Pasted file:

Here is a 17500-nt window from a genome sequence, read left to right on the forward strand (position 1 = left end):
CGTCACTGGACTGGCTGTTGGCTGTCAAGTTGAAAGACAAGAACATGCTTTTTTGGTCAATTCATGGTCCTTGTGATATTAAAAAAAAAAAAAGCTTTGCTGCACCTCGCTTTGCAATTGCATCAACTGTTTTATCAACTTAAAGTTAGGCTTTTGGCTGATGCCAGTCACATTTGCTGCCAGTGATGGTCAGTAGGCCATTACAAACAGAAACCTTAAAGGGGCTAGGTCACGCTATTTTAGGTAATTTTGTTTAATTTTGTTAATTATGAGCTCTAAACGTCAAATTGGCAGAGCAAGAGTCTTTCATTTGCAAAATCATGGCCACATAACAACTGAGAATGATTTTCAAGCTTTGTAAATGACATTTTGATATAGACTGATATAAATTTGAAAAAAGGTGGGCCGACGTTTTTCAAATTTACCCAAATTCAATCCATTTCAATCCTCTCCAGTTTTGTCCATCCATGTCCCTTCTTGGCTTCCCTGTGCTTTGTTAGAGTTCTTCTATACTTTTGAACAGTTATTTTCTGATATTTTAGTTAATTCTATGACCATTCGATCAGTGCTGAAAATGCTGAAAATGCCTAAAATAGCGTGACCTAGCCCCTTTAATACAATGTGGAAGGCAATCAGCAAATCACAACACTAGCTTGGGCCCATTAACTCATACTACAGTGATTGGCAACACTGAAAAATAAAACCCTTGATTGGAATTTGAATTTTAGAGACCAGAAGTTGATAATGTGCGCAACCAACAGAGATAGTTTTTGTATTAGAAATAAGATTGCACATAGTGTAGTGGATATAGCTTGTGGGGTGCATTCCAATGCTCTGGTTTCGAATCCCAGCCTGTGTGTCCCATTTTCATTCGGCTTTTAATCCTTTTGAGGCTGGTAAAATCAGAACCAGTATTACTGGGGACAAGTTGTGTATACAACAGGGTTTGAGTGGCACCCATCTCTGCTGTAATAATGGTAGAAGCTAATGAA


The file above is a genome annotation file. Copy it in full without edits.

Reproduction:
Here is a 17500-nt window from a genome sequence, read left to right on the forward strand (position 1 = left end):
CGTCACTGGACTGGCTGTTGGCTGTCAAGTTGAAAGACAAGAACATGCTTTTTTGGTCAATTCATGGTCCTTGTGATATTAAAAAAAAAAAAAGCTTTGCTGCACCTCGCTTTGCAATTGCATCAACTGTTTTATCAACTTAAAGTTAGGCTTTTGGCTGATGCCAGTCACATTTGCTGCCAGTGATGGTCAGTAGGCCATTACAAACAGAAACCTTAAAGGGGCTAGGTCACGCTATTTTAGGTAATTTTGTTTAATTTTGTTAATTATGAGCTCTAAACGTCAAATTGGCAGAGCAAGAGTCTTTCATTTGCAAAATCATGGCCACATAACAACTGAGAATGATTTTCAAGCTTTGTAAATGACATTTTGATATAGACTGATATAAATTTGAAAAAAGGTGGGCCGACGTTTTTCAAATTTACCCAAATTCAATCCATTTCAATCCTCTCCAGTTTTGTCCATCCATGTCCCTTCTTGGCTTCCCTGTGCTTTGTTAGAGTTCTTCTATACTTTTGAACAGTTATTTTCTGATATTTTAGTTAATTCTATGACCATTCGATCAGTGCTGAAAATGCTGAAAATGCCTAAAATAGCGTGACCTAGCCCCTTTAATACAATGTGGAAGGCAATCAGCAAATCACAACACTAGCTTGGGCCCATTAACTCATACTACAGTGATTGGCAACACTGAAAAATAAAACCCTTGATTGGAATTTGAATTTTAGAGACCAGAAGTTGATAATGTGCGCAACCAACAGAGATAGTTTTTGTATTAGAAATAAGATTGCACATAGTGTAGTGGATATAGCTTGTGGGGTGCATTCCAATGCTCTGGTTTCGAATCCCAGCCTGTGTGTCCCATTTTCATTCGGCTTTTAATCCTTTTGAGGCTGGTAAAATCAGAACCAGTATTACTGGGGACAAGTTGTGTATACAACAGGGTTTGAGTGGCACCCATCTCTGCTGTAATAATGGTAGAAGCTAATGAA